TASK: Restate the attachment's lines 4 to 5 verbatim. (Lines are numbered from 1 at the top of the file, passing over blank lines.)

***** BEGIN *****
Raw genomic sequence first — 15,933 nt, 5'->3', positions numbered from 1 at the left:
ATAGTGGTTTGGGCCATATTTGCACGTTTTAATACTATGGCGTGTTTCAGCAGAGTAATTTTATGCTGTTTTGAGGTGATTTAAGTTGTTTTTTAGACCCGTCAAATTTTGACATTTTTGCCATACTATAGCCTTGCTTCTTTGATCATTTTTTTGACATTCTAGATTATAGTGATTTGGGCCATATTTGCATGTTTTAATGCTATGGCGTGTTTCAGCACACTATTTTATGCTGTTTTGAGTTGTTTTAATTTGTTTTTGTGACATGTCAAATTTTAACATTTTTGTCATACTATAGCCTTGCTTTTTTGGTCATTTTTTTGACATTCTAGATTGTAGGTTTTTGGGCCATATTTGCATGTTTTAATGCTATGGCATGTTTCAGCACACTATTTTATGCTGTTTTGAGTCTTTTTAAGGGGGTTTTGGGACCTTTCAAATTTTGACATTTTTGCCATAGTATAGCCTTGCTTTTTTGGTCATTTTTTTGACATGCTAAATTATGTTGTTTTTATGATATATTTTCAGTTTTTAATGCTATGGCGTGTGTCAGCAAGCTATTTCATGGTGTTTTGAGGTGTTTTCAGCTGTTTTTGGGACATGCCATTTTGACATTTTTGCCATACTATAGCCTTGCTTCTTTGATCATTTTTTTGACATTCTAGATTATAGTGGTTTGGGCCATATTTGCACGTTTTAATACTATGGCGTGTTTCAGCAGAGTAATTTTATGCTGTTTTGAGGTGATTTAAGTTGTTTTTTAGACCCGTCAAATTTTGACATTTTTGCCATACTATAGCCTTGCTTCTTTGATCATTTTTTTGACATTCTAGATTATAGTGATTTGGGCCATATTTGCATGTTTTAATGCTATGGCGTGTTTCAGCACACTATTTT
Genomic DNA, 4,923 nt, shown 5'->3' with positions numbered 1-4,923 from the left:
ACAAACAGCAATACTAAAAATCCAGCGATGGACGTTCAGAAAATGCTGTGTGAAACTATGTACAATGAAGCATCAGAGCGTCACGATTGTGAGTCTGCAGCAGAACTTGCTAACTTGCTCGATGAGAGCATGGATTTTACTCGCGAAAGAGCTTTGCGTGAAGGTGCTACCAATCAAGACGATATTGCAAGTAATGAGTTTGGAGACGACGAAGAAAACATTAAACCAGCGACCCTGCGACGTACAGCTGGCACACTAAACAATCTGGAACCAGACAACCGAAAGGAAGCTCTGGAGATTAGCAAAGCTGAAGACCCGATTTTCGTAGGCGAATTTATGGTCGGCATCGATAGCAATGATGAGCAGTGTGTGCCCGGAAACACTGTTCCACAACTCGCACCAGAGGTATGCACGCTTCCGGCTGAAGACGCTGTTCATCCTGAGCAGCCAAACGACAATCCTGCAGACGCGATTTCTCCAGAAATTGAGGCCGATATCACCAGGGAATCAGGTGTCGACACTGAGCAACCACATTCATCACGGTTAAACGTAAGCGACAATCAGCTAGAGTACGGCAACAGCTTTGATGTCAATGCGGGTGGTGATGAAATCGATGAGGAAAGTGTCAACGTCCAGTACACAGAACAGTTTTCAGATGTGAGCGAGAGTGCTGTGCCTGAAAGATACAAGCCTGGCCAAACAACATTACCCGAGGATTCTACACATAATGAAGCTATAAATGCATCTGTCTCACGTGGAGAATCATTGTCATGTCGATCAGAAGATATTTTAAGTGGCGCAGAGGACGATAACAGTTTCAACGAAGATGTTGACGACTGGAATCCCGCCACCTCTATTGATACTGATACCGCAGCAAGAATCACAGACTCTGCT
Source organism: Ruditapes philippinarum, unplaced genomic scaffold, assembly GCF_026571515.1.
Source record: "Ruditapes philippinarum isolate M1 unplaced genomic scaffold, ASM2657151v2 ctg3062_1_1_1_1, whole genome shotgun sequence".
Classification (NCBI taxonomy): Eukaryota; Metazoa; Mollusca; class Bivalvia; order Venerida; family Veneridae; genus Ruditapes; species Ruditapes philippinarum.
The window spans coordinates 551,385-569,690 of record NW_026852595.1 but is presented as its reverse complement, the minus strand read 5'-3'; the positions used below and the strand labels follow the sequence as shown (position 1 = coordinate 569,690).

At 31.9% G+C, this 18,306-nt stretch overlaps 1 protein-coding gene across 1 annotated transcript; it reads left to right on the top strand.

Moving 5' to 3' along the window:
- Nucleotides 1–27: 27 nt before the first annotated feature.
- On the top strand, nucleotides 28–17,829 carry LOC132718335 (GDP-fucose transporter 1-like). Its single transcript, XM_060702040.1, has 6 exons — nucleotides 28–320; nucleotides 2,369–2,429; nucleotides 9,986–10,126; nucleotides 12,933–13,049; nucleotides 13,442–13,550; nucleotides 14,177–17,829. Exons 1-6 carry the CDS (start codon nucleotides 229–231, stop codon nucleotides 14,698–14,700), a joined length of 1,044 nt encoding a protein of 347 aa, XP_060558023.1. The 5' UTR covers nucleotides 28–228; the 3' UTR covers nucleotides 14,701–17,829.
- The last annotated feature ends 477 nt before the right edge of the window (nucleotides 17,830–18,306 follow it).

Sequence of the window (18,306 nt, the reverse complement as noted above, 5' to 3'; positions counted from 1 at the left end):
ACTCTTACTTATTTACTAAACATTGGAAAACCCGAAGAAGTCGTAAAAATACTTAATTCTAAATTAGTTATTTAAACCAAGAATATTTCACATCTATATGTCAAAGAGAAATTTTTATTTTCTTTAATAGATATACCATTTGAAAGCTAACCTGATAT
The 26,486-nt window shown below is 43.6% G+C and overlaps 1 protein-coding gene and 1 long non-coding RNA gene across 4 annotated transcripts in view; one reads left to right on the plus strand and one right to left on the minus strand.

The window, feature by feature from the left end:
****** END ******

ACAAACAGCAATACTAAAAATCCAGCGATGGACGTTCAGAAAATGCTGTGTGAAACTATGTACAATGAAGCATCAGAGCGTCACGATTGTGAGTCTGCAGCAGAACTTGCTAACTTGCTCGATGAGAGCATGGATTTTACTCGCGAAAGAGCTTTGCGTGAAGGTGCTACCAATCAAGACGATATTGCAAGTAATGAGTTTGGAGACGACGAAGAAAACATTAAACCAGCGACCCTGCGACGTACAGCTGGCACACTAAACAATCTGGAACCAGACAACCGAAAGGAAGCTCTGGAGATTAGCAAAGCTGAAGACCCGATTTTCGTAGGCGAATTTATGGTCGGCATCGATAGCAATGATGAGCAGTGTGTGCCCGGAAACACTGTTCCACAACTCGCACCAGAGGTATGCACGCTTCCGGCTGAAGACGCTGTTCATCCTGAGCAGCCAAACGACAATCCTGCAGACGCGATTTCTCCAGAAATTGAGGCCGATATCACCAGGGAATCAGGTGTCGACACTGAGCAACCACATTCATCACGGTTAAACGTAAGCGACAATCAGCTAGAGTACGGCAACAGCTTTGATGTCAATGCGGGTGGTGATGAAATCGATGAGGAAAGTGTCAACGTCCAGTACACAGAACAGTTTTCAGATGTGAGCGAGAGTGCTGTGCCTGAAAGATACAAGCCTGGCCAAACAACATTACCCGAGGATTCTACACATAATGAAGCTATAAATGCATCTGTCTCACGTGGAGAATCATTGTCATGTCGATCAGAAGATATTTTAAGTGGCGCAGAGGACGATAACAGTTTCAACGAAGATGTTGACGACTGGAATCCCGCCACCTCTATTGATACTGATACCGCAGCAAGAATCACAGACTCTGCT
Source organism: Ruditapes philippinarum, unplaced genomic scaffold, assembly GCF_026571515.1.